Gender

The Rookie (ABC) Has an Asian American Representation Problem

The Rookie, a new crime drama produced by ABC Studios and The Mark Gordon Company, largely sticks to the tried and tested formulas of the police procedural genre. Its main premise, however, does feature a slight twist. At 40, its titular character John Nolan (Nathan Fillion), is the oldest rookie in the history of the LAPD. (A divorce and a bank robbery prompts his career change at the age of 40). Likewise, its fictional representation of the LAPD hierarchy involves significant female leadership – a white female captain, female African-American and Hispanic training officers aspiring to become detectives – in a traditionally male-dominated sphere. Unfortunately, the series regresses to Hollywood’s familiar pattern of sexual racism when it comes to Asian-American representation.

As far as first impressions go, Melissa O’Neil’s Lucy Chen is a positive step for female Asian-American representation (O’Neil herself is Canadian, with an Irish father and Chinese mother). Lucy’s ethnicity is never a talking point; she is mainly characterized by her stellar performance in the Training Academy and her aptitude for the job: “a hotshot who made her first arrest before clocking in for work”. She gets the opportunity to prove her mettle in the very first episode when her overbearing training officer (Eric Winter) is shot in the abdomen during an armed confrontation with criminals on the run.

As Hollywood Reporter reviewer Daniel Fienberg observes, however, her “badass first appearance is later undermined by a romantic subplot stuck between “icky” and “unconvincing”. Towards the end of the first episode, we learn that Lucy and Nolan are actually lovers and not rivals. No backstory is provided; the two of them presumably began their affair while they were both students in the police training academy. The relationship makes little sense when one considers Lucy’s general devotion towards the job, but it falls firmly in line with the Hollywood tradition of excluding Asian American men while categorically pairing Asian American women with white men.

Lucy is able to make even-headed decisions when thrust into life-and-death situations on the job, but is too infatuated with Nolan to see how their relationship will inevitably jeopardize her professional aspirations. The show leaves it up to Nolan’s cool-headed Training Officer Talia Bishop to help Lucy make the right choice:

Talia: Learning how to be a cop is the hardest thing you’ll ever do. And instead of focusing everything you have on the task at hand, you split your focus to be with Nolan. And you risk losing it completely if you’re ever found out. You think you’re the first rookie to date a cop? This city is littered with the failed potential of rookies like you.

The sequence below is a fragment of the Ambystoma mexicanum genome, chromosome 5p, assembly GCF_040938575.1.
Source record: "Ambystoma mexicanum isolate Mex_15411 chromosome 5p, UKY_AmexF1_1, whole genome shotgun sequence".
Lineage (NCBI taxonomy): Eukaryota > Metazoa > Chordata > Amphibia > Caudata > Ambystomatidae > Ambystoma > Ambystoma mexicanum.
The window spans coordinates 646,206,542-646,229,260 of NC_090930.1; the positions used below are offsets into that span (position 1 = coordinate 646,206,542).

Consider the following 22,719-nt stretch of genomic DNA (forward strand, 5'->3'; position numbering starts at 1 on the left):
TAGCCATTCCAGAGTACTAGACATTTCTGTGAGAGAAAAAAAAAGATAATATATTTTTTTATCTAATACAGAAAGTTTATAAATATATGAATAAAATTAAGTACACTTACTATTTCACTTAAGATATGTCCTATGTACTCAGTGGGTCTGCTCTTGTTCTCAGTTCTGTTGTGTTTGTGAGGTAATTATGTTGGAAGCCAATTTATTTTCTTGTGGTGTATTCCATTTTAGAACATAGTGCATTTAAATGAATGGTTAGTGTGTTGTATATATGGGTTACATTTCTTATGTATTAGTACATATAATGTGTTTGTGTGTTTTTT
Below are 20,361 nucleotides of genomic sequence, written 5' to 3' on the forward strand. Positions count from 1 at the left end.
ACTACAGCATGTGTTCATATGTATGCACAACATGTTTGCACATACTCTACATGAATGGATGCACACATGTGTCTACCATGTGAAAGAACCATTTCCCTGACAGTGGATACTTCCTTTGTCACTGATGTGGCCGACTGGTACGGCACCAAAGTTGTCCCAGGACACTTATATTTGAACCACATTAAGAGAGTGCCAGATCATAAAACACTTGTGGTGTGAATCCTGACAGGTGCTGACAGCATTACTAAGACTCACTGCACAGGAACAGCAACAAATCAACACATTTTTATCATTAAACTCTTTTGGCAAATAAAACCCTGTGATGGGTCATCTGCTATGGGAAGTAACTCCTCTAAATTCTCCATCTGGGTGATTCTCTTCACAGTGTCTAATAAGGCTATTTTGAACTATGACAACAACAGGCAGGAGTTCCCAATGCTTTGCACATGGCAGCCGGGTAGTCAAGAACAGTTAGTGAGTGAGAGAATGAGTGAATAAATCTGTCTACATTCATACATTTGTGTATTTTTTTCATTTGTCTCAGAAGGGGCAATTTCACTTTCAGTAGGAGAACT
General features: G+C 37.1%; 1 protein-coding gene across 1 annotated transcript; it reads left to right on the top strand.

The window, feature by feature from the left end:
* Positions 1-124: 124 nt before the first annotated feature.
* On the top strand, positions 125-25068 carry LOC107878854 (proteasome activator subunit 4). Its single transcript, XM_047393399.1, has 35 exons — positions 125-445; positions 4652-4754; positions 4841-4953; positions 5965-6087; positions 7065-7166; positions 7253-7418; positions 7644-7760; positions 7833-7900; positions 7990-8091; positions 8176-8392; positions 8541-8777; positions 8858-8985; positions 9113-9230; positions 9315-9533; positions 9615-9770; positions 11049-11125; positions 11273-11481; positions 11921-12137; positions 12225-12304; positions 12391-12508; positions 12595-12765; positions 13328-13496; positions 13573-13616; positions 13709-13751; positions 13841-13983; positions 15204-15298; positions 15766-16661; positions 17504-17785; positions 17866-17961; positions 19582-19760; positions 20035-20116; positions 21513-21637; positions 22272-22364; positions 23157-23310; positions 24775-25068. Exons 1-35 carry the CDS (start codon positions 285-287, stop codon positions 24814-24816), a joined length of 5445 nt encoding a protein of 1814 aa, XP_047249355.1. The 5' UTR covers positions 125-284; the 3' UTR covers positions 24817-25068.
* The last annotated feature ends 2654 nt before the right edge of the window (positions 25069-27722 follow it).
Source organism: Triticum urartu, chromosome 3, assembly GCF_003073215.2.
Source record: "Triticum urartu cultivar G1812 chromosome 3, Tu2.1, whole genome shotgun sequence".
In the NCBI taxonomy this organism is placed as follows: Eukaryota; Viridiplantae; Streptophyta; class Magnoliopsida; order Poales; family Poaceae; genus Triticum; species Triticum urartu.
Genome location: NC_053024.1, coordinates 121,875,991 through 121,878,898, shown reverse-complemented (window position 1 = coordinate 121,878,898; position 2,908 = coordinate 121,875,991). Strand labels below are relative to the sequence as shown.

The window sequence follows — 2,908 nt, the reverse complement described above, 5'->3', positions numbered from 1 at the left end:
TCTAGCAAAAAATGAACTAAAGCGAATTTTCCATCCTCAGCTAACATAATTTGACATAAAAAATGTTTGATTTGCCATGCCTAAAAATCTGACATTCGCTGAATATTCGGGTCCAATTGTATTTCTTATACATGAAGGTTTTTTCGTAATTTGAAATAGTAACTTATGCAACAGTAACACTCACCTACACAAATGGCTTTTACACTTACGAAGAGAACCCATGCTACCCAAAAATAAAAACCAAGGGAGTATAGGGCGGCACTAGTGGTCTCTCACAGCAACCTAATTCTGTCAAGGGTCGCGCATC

Lucy: With all due respect ma’am, there are no other rookies like me.

Talia: Don’t fool yourself, Boot. They’re all like you. And the only ones who make it through are the ones who take their job so serious that they put everything else aside.

 

 

After Talia’s provocations, Lucy and Nolan mutually decide to end their relationship at the end of episode 4. In episode 8, however, the two reconnect in the wake of Nolan’s traumatic experience of shooting – and killing – an armed robber in an act of self-defense. As Lucy showers, the dead robber’s brother breaks into the house to confront and kill Nolan. The stage is thus set for Lucy to intervene in episode 9 – and inadvertently expose their relationship to the rest of the LAPD. Lucy’s treatment on the show may subvert old stereotypes of Asian women being passive, meek, and docile, but it aggravates modern-day perceptions of Asian women being “the least likely to be viewed as leaders and most likely to be fetishized.”

Korean-American actress Nicole Bilderback makes a brief appearance as Internal Affairs Detective Emily Barrett in episode 8

The cast of The Rookie appears to be racially diverse, but one should note the absence of any male Asian American or Hispanic officers in this fictional representation of the LAPD. When male Asian and Hispanic characters appear, they are nearly always presented as criminals (a few do appear as civilians throughout the show’s first season).  

Eugene Shaw makes a brief appearance as Darius Nguyen (a drug dealer) in episode 1

The omission of male Asian and Hispanic cops is not only a missed opportunity. It also fails to correspond with the real ethnic makeup of the LAPD. As the Los Angeles Times observes, the LAPD has evolved from a “predominantly white institution into one that closely mirrors the city’s demographics” over the past 25 years. Asian Americans constituted 9.6% of the LAPD in 2015, while African Americans made up 11.2% of the force (Latino Americans made up 44.6% – the most glaring underrepresentation in the show). Lucy Chen’s questionable romantic decisions aside, The Rookie should be lauded for attempting to bridge the gender gap in the American police force. The show does next to nothing, however, to address the race gap between America’s police departments and the local communities they serve.

Dang Tran makes a one-off appearance as an unnamed car thief in episode 2

 

You can voice your concerns by contacting the show’s writers on Twitter (@therookie) or by submitting a user review on Metacritic

OFFENDER: ABC
CATEGORY OF OFFENSE: Gender ( White man and Asian female coupling no matter what)
MEDIA TYPE: TV Show
OFFENSE DATE: October 1, 2018

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